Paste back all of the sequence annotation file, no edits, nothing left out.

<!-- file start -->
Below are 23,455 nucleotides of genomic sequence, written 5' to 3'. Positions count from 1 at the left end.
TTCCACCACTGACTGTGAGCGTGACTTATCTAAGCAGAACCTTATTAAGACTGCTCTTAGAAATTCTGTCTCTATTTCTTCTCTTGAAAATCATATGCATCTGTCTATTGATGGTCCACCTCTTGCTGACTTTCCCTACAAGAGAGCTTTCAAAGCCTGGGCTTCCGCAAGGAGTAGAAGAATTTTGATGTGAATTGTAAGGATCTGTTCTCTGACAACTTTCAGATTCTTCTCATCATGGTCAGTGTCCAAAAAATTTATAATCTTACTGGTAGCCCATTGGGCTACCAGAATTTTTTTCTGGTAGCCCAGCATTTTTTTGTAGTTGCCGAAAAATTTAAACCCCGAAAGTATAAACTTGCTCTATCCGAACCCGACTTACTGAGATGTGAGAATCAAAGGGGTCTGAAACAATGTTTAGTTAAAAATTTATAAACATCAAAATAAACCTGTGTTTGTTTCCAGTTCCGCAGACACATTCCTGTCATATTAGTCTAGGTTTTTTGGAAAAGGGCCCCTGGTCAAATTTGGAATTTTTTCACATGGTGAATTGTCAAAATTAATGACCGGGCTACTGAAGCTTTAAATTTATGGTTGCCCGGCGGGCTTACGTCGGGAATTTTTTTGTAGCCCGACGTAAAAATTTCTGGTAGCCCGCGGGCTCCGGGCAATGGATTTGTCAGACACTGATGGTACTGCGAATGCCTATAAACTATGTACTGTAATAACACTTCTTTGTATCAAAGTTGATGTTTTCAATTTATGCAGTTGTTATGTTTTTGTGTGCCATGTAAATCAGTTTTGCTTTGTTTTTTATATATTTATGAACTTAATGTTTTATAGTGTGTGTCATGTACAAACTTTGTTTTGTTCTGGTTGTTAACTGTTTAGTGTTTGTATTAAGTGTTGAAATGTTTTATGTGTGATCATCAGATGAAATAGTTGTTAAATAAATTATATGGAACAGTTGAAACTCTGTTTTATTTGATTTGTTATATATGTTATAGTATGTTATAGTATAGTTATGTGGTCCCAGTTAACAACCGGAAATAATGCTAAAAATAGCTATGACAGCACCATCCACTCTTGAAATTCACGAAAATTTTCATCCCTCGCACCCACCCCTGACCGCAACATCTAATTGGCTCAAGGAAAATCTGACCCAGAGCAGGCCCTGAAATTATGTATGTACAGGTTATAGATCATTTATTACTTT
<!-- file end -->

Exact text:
Below are 23,455 nucleotides of genomic sequence, written 5' to 3'. Positions count from 1 at the left end.
TTCCACCACTGACTGTGAGCGTGACTTATCTAAGCAGAACCTTATTAAGACTGCTCTTAGAAATTCTGTCTCTATTTCTTCTCTTGAAAATCATATGCATCTGTCTATTGATGGTCCACCTCTTGCTGACTTTCCCTACAAGAGAGCTTTCAAAGCCTGGGCTTCCGCAAGGAGTAGAAGAATTTTGATGTGAATTGTAAGGATCTGTTCTCTGACAACTTTCAGATTCTTCTCATCATGGTCAGTGTCCAAAAAATTTATAATCTTACTGGTAGCCCATTGGGCTACCAGAATTTTTTTCTGGTAGCCCAGCATTTTTTTGTAGTTGCCGAAAAATTTAAACCCCGAAAGTATAAACTTGCTCTATCCGAACCCGACTTACTGAGATGTGAGAATCAAAGGGGTCTGAAACAATGTTTAGTTAAAAATTTATAAACATCAAAATAAACCTGTGTTTGTTTCCAGTTCCGCAGACACATTCCTGTCATATTAGTCTAGGTTTTTTGGAAAAGGGCCCCTGGTCAAATTTGGAATTTTTTCACATGGTGAATTGTCAAAATTAATGACCGGGCTACTGAAGCTTTAAATTTATGGTTGCCCGGCGGGCTTACGTCGGGAATTTTTTTGTAGCCCGACGTAAAAATTTCTGGTAGCCCGCGGGCTCCGGGCAATGGATTTGTCAGACACTGATGGTACTGCGAATGCCTATAAACTATGTACTGTAATAACACTTCTTTGTATCAAAGTTGATGTTTTCAATTTATGCAGTTGTTATGTTTTTGTGTGCCATGTAAATCAGTTTTGCTTTGTTTTTTATATATTTATGAACTTAATGTTTTATAGTGTGTGTCATGTACAAACTTTGTTTTGTTCTGGTTGTTAACTGTTTAGTGTTTGTATTAAGTGTTGAAATGTTTTATGTGTGATCATCAGATGAAATAGTTGTTAAATAAATTATATGGAACAGTTGAAACTCTGTTTTATTTGATTTGTTATATATGTTATAGTATGTTATAGTATAGTTATGTGGTCCCAGTTAACAACCGGAAATAATGCTAAAAATAGCTATGACAGCACCATCCACTCTTGAAATTCACGAAAATTTTCATCCCTCGCACCCACCCCTGACCGCAACATCTAATTGGCTCAAGGAAAATCTGACCCAGAGCAGGCCCTGAAATTATGTATGTACAGGTTATAGATCATTTATTACTTT